You might try peening the aluminum around the guides to tighten those. They should be tight in the head.

 
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04-14-14, 05:43 AM   #4  
marbobj, thanks for the feedback. yes, I will address the head gasket and set valves etc. my concern now is for this valve guide that migrated up. I have read that this happens a lot on these v twins.

hoping to find how to "fix" this, so I don't end up tearing everything apart a month from now.

 
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04-14-14, 07:06 AM   #5  
Peening is often used to tighten a valve seat in aluminum and that would be a more difficult fix than a guide. This is assuming the guide just moves up and down a little, but is still tight enough to stay on its original line.

If it has movement side to side it may need machine shop work or replace the head, whichever is cheaper.

 
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04-15-14, 07:15 PM   #6  
Peening can be done, but I would be tempted to just hop on ebay and pick up a used head cheaply. Vanguards are really good engines (the Japanese made ones are anyway), so this would be a worthwhile repair. If the guide fails again, you might not be so lucky as to avoid damage the next time. These engines don't have clearance for the valve to be hanging open and the piston to come around to TDC without hitting the valve. This can bump the valve back closed, poke a hole in the piston, break the valve off int he cylinder and then gouge the cylinder, ruin the head, etc... The vanguard in my generator did that... ruined the piston and head but not the block.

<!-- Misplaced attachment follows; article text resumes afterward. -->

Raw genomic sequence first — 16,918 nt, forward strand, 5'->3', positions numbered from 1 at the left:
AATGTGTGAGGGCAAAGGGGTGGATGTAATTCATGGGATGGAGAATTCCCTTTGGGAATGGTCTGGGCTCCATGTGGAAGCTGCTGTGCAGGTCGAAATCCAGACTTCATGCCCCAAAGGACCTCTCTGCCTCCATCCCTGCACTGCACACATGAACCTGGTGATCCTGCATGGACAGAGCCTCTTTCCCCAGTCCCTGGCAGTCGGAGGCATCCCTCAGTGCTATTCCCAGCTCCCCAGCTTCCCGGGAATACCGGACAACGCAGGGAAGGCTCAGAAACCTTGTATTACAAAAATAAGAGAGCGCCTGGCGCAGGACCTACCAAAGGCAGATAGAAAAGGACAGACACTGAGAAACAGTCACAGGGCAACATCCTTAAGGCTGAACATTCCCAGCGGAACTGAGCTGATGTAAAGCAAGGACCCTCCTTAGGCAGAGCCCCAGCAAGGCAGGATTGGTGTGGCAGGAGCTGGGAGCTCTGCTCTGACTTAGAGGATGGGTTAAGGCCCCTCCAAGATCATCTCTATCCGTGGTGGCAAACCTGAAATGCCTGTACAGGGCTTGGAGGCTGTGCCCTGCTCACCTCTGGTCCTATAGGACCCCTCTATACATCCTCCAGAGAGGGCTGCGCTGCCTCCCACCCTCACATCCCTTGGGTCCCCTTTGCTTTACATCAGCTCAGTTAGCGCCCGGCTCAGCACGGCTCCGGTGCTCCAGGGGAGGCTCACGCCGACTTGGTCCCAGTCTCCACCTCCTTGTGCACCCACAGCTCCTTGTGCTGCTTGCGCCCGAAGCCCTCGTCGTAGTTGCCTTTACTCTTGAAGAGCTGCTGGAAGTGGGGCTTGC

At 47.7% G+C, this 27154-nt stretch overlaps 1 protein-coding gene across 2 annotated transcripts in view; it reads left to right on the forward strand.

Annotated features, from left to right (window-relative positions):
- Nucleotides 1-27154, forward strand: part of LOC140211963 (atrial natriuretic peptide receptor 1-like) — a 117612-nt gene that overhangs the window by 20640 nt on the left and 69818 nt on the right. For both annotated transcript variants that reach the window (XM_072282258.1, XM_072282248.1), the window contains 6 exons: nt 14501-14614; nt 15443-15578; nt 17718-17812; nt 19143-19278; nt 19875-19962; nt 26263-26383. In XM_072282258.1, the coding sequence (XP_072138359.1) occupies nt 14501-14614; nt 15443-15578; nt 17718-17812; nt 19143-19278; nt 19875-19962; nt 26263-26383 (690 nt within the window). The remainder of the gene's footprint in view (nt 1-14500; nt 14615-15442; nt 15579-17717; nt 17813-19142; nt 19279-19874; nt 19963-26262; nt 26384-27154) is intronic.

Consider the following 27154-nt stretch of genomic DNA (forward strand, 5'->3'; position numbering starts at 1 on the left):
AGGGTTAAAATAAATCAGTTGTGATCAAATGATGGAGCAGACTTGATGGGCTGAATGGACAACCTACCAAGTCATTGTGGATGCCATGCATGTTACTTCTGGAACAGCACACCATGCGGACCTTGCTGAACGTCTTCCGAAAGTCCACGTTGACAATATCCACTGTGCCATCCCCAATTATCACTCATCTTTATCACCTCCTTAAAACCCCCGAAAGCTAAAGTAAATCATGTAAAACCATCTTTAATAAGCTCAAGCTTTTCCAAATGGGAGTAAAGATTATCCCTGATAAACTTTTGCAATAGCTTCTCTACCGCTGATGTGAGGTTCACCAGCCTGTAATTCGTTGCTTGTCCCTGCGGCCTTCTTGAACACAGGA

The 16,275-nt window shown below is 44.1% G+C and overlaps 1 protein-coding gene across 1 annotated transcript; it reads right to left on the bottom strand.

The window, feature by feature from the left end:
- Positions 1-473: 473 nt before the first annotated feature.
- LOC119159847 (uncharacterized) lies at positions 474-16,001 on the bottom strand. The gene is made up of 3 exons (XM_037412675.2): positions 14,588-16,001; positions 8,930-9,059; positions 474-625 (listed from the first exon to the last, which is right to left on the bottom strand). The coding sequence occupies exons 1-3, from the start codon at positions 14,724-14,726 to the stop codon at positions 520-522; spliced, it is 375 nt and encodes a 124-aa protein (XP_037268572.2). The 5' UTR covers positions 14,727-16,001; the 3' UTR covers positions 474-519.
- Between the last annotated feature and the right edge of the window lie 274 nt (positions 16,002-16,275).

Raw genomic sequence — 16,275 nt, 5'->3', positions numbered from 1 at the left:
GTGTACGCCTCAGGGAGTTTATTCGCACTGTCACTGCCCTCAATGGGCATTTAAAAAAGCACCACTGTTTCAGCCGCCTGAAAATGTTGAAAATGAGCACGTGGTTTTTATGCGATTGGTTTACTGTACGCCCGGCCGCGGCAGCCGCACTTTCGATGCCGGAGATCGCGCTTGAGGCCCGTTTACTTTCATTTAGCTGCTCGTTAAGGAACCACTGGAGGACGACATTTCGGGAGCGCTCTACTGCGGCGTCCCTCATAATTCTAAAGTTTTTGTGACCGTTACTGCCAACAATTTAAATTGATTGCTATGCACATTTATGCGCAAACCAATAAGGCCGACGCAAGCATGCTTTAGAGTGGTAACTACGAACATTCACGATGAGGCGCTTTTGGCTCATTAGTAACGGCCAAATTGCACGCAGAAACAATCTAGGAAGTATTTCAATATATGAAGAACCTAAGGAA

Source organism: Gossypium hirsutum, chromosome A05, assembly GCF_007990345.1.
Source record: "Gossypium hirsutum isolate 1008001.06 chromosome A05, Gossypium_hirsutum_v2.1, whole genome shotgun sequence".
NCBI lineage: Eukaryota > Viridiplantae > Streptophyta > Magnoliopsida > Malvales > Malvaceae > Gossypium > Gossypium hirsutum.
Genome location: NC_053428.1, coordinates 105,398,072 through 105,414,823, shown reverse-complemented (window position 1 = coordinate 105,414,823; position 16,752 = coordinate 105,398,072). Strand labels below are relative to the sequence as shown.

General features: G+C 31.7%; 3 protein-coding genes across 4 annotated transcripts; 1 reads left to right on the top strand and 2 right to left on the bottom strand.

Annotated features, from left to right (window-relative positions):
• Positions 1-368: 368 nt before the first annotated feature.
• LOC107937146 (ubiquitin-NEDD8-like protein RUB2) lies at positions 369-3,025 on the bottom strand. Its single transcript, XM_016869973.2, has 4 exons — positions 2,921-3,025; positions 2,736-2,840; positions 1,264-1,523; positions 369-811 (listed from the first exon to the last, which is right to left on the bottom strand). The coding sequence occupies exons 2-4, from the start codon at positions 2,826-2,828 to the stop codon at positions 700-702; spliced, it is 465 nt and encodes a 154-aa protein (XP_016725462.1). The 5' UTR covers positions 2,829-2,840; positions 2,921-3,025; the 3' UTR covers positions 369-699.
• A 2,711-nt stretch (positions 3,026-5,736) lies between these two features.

"Who is John Galt?" - Ayn Rand (Atlas Shrugged)

God bless!

 
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04-18-14, 09:29 PM   #7  
Cheese, thanks for the good information. I checked both heads and only the guide on #1 moved. Due to the mouse house packed around the cylinder, it seems overheating could have indeed caused the issue. Maybe I got lucky and a loose valve clearance adjustment allowed my pushrod to pop out of position and saved my piston?

Since my last post, I took the head to the local machine shop to replace the guide. His suggestion was Loctite and peening. I am waiting for the head work to be done. After I put it back together, I will keep an eye on it periodically by pulling valve cover and checking.

ebay used head ?. how would that be better than my head? are there different designs, or do you think my overheated head Loctite/peened, wont grab the new guide as tightly as one that has not moved?

 
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04-18-14, 11:20 PM   #8  
I'm really not sure if one that has been repaired would be less viable than one that has never moved or not. If the job is done right, it shouldn't ever move again. I'd just hate for it to come loose again.


"Who is John Galt?" - Ayn Rand (Atlas Shrugged)

God bless!